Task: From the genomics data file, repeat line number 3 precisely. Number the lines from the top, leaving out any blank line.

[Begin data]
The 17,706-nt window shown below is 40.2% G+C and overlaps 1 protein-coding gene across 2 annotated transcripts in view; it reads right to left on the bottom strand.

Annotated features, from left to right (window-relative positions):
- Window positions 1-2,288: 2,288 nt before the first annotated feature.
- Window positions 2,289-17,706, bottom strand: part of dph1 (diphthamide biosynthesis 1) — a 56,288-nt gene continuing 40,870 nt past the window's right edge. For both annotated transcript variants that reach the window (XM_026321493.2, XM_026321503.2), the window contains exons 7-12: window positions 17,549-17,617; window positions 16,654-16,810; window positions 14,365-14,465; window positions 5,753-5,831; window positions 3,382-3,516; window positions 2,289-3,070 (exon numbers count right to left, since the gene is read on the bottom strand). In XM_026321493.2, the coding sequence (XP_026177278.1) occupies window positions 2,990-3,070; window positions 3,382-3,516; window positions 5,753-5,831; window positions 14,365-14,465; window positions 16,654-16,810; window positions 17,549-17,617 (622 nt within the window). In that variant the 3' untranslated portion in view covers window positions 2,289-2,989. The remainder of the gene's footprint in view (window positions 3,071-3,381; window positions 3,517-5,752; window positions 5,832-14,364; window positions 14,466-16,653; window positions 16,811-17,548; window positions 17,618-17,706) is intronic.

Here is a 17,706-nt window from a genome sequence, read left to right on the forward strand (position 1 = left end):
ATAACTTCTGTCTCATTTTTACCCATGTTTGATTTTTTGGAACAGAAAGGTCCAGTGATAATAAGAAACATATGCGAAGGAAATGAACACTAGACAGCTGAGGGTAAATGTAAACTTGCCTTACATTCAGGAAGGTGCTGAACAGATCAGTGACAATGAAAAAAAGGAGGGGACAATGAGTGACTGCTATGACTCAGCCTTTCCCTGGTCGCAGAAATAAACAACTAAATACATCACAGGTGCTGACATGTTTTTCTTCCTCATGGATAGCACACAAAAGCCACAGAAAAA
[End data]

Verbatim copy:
- Window positions 1-2,288: 2,288 nt before the first annotated feature.